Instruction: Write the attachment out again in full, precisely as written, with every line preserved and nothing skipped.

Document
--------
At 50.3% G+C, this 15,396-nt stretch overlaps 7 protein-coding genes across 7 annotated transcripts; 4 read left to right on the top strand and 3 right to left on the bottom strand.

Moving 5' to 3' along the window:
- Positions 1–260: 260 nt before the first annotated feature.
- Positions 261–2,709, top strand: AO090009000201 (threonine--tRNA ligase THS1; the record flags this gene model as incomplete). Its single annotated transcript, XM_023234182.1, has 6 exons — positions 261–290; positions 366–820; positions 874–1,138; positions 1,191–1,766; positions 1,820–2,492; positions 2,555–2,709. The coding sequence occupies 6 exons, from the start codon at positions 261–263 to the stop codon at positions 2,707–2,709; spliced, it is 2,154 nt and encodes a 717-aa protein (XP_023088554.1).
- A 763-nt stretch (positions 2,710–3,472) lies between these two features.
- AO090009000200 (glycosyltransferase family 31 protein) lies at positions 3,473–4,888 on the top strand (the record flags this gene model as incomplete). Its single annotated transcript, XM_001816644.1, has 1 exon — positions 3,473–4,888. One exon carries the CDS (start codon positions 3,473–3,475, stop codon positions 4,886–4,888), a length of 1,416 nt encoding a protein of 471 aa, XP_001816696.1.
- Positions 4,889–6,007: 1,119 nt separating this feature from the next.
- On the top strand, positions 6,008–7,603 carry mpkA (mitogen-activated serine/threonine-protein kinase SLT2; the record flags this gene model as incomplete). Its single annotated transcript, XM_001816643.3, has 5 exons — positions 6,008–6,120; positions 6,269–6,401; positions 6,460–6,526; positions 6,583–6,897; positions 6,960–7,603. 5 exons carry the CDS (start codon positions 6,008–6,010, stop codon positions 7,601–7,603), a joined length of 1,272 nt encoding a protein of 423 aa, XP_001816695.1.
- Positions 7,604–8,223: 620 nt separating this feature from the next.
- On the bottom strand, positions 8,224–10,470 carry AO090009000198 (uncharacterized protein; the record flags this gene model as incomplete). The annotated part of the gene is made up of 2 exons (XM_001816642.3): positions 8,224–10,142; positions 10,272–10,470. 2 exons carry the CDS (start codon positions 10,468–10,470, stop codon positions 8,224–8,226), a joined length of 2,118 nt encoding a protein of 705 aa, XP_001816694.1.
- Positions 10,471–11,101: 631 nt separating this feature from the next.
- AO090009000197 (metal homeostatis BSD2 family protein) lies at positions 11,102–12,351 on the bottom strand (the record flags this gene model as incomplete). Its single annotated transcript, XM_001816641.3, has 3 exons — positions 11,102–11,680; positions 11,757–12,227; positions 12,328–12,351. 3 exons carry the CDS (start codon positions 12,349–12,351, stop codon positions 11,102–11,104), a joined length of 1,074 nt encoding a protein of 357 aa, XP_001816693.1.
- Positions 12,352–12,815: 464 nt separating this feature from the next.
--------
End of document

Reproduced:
At 50.3% G+C, this 15,396-nt stretch overlaps 7 protein-coding genes across 7 annotated transcripts; 4 read left to right on the top strand and 3 right to left on the bottom strand.

Moving 5' to 3' along the window:
- Positions 1–260: 260 nt before the first annotated feature.
- Positions 261–2,709, top strand: AO090009000201 (threonine--tRNA ligase THS1; the record flags this gene model as incomplete). Its single annotated transcript, XM_023234182.1, has 6 exons — positions 261–290; positions 366–820; positions 874–1,138; positions 1,191–1,766; positions 1,820–2,492; positions 2,555–2,709. The coding sequence occupies 6 exons, from the start codon at positions 261–263 to the stop codon at positions 2,707–2,709; spliced, it is 2,154 nt and encodes a 717-aa protein (XP_023088554.1).
- A 763-nt stretch (positions 2,710–3,472) lies between these two features.
- AO090009000200 (glycosyltransferase family 31 protein) lies at positions 3,473–4,888 on the top strand (the record flags this gene model as incomplete). Its single annotated transcript, XM_001816644.1, has 1 exon — positions 3,473–4,888. One exon carries the CDS (start codon positions 3,473–3,475, stop codon positions 4,886–4,888), a length of 1,416 nt encoding a protein of 471 aa, XP_001816696.1.
- Positions 4,889–6,007: 1,119 nt separating this feature from the next.
- On the top strand, positions 6,008–7,603 carry mpkA (mitogen-activated serine/threonine-protein kinase SLT2; the record flags this gene model as incomplete). Its single annotated transcript, XM_001816643.3, has 5 exons — positions 6,008–6,120; positions 6,269–6,401; positions 6,460–6,526; positions 6,583–6,897; positions 6,960–7,603. 5 exons carry the CDS (start codon positions 6,008–6,010, stop codon positions 7,601–7,603), a joined length of 1,272 nt encoding a protein of 423 aa, XP_001816695.1.
- Positions 7,604–8,223: 620 nt separating this feature from the next.
- On the bottom strand, positions 8,224–10,470 carry AO090009000198 (uncharacterized protein; the record flags this gene model as incomplete). The annotated part of the gene is made up of 2 exons (XM_001816642.3): positions 8,224–10,142; positions 10,272–10,470. 2 exons carry the CDS (start codon positions 10,468–10,470, stop codon positions 8,224–8,226), a joined length of 2,118 nt encoding a protein of 705 aa, XP_001816694.1.
- Positions 10,471–11,101: 631 nt separating this feature from the next.
- AO090009000197 (metal homeostatis BSD2 family protein) lies at positions 11,102–12,351 on the bottom strand (the record flags this gene model as incomplete). Its single annotated transcript, XM_001816641.3, has 3 exons — positions 11,102–11,680; positions 11,757–12,227; positions 12,328–12,351. 3 exons carry the CDS (start codon positions 12,349–12,351, stop codon positions 11,102–11,104), a joined length of 1,074 nt encoding a protein of 357 aa, XP_001816693.1.
- Positions 12,352–12,815: 464 nt separating this feature from the next.